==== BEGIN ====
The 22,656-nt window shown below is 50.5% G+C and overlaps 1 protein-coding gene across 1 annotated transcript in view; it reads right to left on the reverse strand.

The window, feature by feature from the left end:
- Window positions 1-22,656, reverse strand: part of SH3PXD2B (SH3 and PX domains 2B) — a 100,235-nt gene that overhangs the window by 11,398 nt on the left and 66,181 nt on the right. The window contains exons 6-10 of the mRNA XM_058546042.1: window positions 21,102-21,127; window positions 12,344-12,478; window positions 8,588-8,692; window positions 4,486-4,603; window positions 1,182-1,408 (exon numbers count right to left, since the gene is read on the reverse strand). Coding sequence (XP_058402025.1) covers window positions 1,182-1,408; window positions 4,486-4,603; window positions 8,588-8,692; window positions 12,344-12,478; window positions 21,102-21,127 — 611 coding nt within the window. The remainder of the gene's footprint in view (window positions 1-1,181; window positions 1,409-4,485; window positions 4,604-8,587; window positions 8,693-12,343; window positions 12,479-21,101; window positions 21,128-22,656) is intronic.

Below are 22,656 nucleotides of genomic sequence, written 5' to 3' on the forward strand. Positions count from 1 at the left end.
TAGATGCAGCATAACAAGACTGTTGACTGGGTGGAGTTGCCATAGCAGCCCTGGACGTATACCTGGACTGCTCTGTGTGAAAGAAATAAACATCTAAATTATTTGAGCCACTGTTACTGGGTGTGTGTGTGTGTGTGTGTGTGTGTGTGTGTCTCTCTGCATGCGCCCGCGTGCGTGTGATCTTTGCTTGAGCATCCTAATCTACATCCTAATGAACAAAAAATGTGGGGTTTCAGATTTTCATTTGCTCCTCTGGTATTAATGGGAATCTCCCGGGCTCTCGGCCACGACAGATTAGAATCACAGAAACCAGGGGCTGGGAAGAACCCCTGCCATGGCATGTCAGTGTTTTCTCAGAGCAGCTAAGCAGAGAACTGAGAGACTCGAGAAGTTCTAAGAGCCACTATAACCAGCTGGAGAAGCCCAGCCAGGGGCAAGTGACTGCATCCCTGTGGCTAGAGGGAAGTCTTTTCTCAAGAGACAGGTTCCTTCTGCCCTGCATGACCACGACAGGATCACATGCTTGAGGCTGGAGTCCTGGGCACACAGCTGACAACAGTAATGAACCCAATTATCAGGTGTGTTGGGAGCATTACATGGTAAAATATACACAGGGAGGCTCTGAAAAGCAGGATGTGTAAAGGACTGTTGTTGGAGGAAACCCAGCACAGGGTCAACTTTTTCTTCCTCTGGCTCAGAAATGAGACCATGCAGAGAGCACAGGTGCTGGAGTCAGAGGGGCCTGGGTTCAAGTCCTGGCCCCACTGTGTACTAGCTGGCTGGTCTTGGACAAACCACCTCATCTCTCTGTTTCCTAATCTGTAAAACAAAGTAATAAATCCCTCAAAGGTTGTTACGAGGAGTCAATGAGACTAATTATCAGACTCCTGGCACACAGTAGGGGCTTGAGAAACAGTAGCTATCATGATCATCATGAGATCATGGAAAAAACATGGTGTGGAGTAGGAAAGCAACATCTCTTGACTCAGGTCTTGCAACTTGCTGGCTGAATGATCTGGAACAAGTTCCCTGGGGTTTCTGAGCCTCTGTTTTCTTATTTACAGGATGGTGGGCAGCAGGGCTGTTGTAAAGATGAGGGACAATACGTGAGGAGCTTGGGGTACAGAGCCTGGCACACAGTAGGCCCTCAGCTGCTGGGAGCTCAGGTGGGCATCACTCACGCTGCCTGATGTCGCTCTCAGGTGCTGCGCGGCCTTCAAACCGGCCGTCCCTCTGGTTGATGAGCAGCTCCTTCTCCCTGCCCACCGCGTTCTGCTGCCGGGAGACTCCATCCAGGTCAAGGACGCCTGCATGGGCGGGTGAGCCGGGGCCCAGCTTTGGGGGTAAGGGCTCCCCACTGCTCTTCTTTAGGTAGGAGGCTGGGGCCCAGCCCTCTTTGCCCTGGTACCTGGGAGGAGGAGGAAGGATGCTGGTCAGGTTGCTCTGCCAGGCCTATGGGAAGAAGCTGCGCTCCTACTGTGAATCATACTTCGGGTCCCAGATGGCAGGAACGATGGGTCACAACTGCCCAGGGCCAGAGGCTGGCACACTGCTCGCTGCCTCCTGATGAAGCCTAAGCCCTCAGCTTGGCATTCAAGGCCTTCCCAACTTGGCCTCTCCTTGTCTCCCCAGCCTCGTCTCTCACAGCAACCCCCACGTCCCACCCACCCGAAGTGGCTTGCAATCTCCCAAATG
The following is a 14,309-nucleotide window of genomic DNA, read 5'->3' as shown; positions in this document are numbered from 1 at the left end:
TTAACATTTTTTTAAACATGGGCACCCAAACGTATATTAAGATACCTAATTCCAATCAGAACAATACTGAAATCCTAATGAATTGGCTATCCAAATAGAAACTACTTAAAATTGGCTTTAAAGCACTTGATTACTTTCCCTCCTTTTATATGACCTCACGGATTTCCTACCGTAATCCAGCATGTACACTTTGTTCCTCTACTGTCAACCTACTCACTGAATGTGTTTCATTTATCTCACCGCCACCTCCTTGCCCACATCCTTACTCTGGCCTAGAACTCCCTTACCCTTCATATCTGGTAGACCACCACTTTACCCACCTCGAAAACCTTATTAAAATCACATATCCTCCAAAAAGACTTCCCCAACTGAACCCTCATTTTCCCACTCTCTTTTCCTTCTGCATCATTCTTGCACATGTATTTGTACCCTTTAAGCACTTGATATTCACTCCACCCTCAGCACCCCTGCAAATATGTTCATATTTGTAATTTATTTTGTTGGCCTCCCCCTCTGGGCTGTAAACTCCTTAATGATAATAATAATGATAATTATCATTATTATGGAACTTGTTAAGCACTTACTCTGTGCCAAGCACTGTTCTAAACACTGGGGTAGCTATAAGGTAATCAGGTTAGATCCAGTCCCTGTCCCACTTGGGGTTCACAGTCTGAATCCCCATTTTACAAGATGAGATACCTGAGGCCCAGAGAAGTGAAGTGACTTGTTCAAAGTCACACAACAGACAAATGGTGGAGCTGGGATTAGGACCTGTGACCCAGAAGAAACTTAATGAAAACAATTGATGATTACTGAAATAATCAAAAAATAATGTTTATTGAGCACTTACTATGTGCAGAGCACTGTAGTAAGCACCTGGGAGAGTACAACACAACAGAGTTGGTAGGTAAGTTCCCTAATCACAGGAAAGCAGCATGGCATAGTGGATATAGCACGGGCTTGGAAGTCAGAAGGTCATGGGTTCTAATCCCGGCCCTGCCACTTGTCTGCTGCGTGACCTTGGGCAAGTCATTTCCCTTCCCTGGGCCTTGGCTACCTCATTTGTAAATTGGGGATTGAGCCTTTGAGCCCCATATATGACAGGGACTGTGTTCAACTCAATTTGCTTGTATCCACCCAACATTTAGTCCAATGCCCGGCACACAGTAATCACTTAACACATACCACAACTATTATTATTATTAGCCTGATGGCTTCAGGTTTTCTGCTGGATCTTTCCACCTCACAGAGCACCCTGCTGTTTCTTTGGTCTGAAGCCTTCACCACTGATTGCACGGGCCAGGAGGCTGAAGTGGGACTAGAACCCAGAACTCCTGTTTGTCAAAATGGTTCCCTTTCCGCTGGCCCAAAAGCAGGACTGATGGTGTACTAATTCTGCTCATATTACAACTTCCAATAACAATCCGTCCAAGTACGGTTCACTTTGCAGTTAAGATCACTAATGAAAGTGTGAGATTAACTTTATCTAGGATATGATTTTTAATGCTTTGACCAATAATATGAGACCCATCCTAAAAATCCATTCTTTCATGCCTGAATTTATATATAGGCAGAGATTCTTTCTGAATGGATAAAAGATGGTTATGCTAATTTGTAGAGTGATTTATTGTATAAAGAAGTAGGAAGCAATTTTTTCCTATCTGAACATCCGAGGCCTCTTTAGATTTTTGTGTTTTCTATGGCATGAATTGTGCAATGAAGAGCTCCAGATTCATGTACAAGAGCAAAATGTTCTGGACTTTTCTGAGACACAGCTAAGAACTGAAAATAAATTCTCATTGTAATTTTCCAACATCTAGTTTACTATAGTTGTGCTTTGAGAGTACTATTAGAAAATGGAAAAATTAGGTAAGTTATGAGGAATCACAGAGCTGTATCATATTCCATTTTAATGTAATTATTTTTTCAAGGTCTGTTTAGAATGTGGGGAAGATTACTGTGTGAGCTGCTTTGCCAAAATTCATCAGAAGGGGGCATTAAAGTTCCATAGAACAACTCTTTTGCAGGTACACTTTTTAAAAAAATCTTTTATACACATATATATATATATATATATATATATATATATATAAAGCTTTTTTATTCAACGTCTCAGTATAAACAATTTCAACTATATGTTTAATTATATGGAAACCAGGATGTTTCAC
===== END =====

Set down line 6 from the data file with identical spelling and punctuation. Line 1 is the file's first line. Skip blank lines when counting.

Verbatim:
The following is a 14,309-nucleotide window of genomic DNA, read 5'->3' as shown; positions in this document are numbered from 1 at the left end: